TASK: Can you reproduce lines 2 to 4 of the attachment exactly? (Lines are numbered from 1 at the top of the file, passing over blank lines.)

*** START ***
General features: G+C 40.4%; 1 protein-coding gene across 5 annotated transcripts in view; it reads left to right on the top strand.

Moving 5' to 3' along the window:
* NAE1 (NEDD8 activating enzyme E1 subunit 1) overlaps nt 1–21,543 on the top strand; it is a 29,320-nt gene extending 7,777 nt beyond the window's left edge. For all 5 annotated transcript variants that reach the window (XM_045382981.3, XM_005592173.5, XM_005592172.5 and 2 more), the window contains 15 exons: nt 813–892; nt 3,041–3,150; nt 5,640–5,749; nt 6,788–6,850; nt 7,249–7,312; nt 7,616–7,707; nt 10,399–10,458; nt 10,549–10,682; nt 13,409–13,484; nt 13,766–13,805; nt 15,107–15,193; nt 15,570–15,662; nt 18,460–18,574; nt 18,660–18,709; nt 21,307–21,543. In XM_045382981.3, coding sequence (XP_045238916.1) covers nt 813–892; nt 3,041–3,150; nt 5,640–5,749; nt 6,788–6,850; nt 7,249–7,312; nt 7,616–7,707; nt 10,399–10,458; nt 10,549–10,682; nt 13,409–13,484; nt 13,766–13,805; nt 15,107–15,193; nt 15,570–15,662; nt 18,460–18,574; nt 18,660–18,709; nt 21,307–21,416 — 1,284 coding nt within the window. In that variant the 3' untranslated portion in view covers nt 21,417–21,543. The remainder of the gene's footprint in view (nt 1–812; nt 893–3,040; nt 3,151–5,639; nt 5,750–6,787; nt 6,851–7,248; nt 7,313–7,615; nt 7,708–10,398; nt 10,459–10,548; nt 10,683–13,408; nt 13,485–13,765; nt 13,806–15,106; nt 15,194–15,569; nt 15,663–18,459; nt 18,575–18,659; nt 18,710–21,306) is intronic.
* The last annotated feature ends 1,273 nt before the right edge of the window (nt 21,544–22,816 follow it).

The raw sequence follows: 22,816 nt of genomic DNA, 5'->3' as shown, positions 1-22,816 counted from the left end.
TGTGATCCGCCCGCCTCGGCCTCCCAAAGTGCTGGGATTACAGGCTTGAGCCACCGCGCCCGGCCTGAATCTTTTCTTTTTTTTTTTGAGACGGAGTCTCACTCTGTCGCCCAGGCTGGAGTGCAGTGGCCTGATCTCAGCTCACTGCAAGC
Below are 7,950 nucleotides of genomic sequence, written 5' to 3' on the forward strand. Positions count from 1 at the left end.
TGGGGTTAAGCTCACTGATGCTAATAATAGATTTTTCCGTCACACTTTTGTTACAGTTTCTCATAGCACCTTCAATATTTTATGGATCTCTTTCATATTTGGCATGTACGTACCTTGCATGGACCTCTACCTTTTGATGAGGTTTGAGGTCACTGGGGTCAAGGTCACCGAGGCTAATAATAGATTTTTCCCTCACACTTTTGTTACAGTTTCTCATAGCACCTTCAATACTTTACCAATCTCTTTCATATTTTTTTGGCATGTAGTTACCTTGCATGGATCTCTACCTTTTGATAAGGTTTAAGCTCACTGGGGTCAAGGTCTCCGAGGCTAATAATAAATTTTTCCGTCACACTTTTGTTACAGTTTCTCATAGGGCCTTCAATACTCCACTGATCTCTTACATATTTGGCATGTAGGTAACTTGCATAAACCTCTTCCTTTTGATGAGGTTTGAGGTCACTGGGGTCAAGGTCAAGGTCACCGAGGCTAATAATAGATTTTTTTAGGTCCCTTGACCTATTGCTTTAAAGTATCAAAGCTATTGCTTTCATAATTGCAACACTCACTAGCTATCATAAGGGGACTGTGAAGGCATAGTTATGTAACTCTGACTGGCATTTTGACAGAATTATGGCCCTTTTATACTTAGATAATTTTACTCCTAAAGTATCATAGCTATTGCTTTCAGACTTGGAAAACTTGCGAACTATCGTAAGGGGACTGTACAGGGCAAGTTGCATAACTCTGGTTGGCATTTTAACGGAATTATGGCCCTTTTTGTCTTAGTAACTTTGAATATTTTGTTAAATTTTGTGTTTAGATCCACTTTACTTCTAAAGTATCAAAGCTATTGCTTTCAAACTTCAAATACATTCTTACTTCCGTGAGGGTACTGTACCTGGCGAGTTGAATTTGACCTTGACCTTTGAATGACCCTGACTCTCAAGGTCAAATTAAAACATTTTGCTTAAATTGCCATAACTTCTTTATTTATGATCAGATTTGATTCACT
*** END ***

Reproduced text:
Moving 5' to 3' along the window:
* NAE1 (NEDD8 activating enzyme E1 subunit 1) overlaps nt 1–21,543 on the top strand; it is a 29,320-nt gene extending 7,777 nt beyond the window's left edge. For all 5 annotated transcript variants that reach the window (XM_045382981.3, XM_005592173.5, XM_005592172.5 and 2 more), the window contains 15 exons: nt 813–892; nt 3,041–3,150; nt 5,640–5,749; nt 6,788–6,850; nt 7,249–7,312; nt 7,616–7,707; nt 10,399–10,458; nt 10,549–10,682; nt 13,409–13,484; nt 13,766–13,805; nt 15,107–15,193; nt 15,570–15,662; nt 18,460–18,574; nt 18,660–18,709; nt 21,307–21,543. In XM_045382981.3, coding sequence (XP_045238916.1) covers nt 813–892; nt 3,041–3,150; nt 5,640–5,749; nt 6,788–6,850; nt 7,249–7,312; nt 7,616–7,707; nt 10,399–10,458; nt 10,549–10,682; nt 13,409–13,484; nt 13,766–13,805; nt 15,107–15,193; nt 15,570–15,662; nt 18,460–18,574; nt 18,660–18,709; nt 21,307–21,416 — 1,284 coding nt within the window. In that variant the 3' untranslated portion in view covers nt 21,417–21,543. The remainder of the gene's footprint in view (nt 1–812; nt 893–3,040; nt 3,151–5,639; nt 5,750–6,787; nt 6,851–7,248; nt 7,313–7,615; nt 7,708–10,398; nt 10,459–10,548; nt 10,683–13,408; nt 13,485–13,765; nt 13,806–15,106; nt 15,194–15,569; nt 15,663–18,459; nt 18,575–18,659; nt 18,710–21,306) is intronic.
* The last annotated feature ends 1,273 nt before the right edge of the window (nt 21,544–22,816 follow it).